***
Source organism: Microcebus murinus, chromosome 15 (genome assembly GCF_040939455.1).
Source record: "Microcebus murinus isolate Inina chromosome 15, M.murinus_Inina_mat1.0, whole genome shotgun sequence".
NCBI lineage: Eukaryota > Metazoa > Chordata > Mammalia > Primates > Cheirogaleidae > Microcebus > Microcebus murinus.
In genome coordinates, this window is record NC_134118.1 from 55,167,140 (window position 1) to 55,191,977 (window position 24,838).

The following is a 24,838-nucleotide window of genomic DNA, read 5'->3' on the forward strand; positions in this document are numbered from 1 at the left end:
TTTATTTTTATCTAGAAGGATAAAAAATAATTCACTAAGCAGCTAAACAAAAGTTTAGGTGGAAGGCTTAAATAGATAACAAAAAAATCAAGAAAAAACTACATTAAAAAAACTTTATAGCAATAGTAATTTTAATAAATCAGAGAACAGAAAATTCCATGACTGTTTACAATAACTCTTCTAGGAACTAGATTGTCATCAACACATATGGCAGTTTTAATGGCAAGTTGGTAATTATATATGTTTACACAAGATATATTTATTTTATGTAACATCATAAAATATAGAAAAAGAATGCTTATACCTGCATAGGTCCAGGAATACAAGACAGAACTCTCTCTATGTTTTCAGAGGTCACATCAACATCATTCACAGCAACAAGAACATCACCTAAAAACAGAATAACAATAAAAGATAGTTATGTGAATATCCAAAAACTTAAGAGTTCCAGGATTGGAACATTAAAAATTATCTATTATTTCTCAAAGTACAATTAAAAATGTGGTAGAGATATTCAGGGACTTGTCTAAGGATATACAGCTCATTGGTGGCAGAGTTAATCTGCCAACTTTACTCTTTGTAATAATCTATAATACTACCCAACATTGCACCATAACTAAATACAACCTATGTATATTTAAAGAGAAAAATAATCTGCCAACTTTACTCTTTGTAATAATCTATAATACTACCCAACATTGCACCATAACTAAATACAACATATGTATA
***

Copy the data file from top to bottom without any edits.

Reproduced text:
Source organism: Microcebus murinus, chromosome 15 (genome assembly GCF_040939455.1).
Source record: "Microcebus murinus isolate Inina chromosome 15, M.murinus_Inina_mat1.0, whole genome shotgun sequence".
NCBI lineage: Eukaryota > Metazoa > Chordata > Mammalia > Primates > Cheirogaleidae > Microcebus > Microcebus murinus.
In genome coordinates, this window is record NC_134118.1 from 55,167,140 (window position 1) to 55,191,977 (window position 24,838).

The following is a 24,838-nucleotide window of genomic DNA, read 5'->3' on the forward strand; positions in this document are numbered from 1 at the left end:
TTTATTTTTATCTAGAAGGATAAAAAATAATTCACTAAGCAGCTAAACAAAAGTTTAGGTGGAAGGCTTAAATAGATAACAAAAAAATCAAGAAAAAACTACATTAAAAAAACTTTATAGCAATAGTAATTTTAATAAATCAGAGAACAGAAAATTCCATGACTGTTTACAATAACTCTTCTAGGAACTAGATTGTCATCAACACATATGGCAGTTTTAATGGCAAGTTGGTAATTATATATGTTTACACAAGATATATTTATTTTATGTAACATCATAAAATATAGAAAAAGAATGCTTATACCTGCATAGGTCCAGGAATACAAGACAGAACTCTCTCTATGTTTTCAGAGGTCACATCAACATCATTCACAGCAACAAGAACATCACCTAAAAACAGAATAACAATAAAAGATAGTTATGTGAATATCCAAAAACTTAAGAGTTCCAGGATTGGAACATTAAAAATTATCTATTATTTCTCAAAGTACAATTAAAAATGTGGTAGAGATATTCAGGGACTTGTCTAAGGATATACAGCTCATTGGTGGCAGAGTTAATCTGCCAACTTTACTCTTTGTAATAATCTATAATACTACCCAACATTGCACCATAACTAAATACAACCTATGTATATTTAAAGAGAAAAATAATCTGCCAACTTTACTCTTTGTAATAATCTATAATACTACCCAACATTGCACCATAACTAAATACAACATATGTATA